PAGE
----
French lawmakers pass bill to ban 'burqa' in public spaces
French lawmakers have approved a controversial draft law that would ban face-covering Islamic veils from being worn in public spaces. The bill will now go to the French Senate, which is expected to approve it in September.
French lawmakers have approved a bill to ban the wearing of face-covering veils in public spaces, despite abstentions from many socialist and Green Party MPs.
The bill will now go to the French Senate, which is expected to approve it in September.
On the right, the “yes” vote was unanimous. The main opposition Socialist Party (PS) largely abstained, as did the Communist Party, with the exception of André Gerin w
ho was one of the bill’s architects.
Altogether, and despite the abstentions, the bill was approved by 335 votes, out a total of 577 MPs. Only one “no” vote was cast.
The bill is popular with voters in a country that has both a tradition of secularism as well as Europe’s largest Muslim population.
However, critics say the law exploits what is for all practical purposes a non-issue - only about 1,900 women among France's five to six million Muslims wear a veil - in a bid to pander to anti-immigration voters and distract attention from France's economic woes.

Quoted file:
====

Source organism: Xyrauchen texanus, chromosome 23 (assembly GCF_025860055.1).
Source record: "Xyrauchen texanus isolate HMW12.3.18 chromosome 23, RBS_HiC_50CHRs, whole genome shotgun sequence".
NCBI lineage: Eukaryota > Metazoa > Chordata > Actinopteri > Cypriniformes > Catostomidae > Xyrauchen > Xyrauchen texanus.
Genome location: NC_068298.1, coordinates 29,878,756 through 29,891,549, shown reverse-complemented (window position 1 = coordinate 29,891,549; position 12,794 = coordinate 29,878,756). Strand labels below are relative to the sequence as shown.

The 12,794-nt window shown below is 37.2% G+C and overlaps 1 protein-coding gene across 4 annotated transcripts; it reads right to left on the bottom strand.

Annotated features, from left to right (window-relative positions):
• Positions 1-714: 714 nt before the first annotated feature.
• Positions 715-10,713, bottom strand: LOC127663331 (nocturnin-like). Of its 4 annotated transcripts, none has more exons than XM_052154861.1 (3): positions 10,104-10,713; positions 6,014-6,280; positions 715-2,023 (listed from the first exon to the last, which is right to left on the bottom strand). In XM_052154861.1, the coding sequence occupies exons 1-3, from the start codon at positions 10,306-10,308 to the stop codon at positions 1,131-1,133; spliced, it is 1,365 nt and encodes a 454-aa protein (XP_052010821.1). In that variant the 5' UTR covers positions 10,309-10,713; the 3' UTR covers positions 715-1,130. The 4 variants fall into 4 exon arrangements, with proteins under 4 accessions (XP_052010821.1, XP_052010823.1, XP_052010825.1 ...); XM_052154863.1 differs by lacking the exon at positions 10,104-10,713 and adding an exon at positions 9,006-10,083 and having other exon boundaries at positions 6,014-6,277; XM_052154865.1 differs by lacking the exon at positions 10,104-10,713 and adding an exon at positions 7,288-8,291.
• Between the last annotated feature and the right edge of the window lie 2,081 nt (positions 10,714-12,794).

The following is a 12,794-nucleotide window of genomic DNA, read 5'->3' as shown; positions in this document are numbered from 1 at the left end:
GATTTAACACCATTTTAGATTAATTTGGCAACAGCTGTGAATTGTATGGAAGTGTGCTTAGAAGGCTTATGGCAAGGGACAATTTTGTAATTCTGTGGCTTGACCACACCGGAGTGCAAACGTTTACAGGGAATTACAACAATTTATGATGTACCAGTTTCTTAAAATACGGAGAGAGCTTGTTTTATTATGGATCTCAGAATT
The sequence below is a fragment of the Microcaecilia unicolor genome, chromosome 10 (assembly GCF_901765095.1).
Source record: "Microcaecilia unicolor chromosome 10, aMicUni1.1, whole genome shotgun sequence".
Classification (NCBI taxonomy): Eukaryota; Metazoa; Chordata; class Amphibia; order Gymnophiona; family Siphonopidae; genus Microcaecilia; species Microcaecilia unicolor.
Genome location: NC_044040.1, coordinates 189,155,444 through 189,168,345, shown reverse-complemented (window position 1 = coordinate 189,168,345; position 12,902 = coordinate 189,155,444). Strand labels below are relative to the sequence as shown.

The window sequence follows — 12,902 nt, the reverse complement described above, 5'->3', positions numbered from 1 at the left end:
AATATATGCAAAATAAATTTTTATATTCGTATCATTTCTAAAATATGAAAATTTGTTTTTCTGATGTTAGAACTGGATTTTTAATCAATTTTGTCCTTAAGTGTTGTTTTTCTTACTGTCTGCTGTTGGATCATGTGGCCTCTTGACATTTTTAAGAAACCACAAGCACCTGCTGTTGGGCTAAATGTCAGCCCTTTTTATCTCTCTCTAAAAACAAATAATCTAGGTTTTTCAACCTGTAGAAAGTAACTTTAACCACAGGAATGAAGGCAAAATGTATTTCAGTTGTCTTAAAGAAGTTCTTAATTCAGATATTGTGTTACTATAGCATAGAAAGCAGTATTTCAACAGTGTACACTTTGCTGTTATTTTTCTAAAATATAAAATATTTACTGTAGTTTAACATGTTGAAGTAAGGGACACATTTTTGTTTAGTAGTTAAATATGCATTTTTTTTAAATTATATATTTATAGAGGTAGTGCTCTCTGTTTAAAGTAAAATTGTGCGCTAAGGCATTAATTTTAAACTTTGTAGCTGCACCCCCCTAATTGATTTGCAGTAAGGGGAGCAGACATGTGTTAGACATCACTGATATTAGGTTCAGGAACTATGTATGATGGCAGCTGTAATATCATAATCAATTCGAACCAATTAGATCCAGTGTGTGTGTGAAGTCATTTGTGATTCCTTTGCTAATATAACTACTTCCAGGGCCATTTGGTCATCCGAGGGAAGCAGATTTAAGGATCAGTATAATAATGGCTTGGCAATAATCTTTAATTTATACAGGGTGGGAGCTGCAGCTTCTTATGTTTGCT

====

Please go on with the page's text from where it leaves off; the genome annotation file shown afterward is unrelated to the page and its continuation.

Constitutional question marks
But, despite passing comfortably through the National Assembly, issues surrounding the precise definition of “public spaces” and the constitutional consequences of a ban may yet hamper the bill's progress.
Explaining why so many PS MPs abstained, Socialist Senator Bariza Khiari told FRANCE 24 that the French Council of State (an advisory body made up of senior legal figures) had expressed misgivings at the legality of the bill’s definition of “public spaces”.
“Not a single PS member supports the wearing of the full veil - that much is obvious,” she said. “But we cannot actively support a bill that is not respectful of the advice of the Council of State”
Specifically, the Council of State warned that “the partial or complete ban of the full veil in public spaces could be potentially unconstitutional” in terms of attacking freedom of expression or religion.
Hiding the face in a public space
The bill’s initially precise wording has been changed and now refers to garments “that hide the face” rather than the “nikab” or “burqa”.
Under the bill, it would be illegal for anyone to cover their faces in public places like streets, parks, public transport or shops.
Fines of 150 euros will be imposed on those caught wearing the veil once a six month grace period to allow time to educate Muslim women about the ban has elapsed.
Men who force their wives or daughters to cover themselves face stiffer penalties of up to 30,000 euros and a one-year jail term.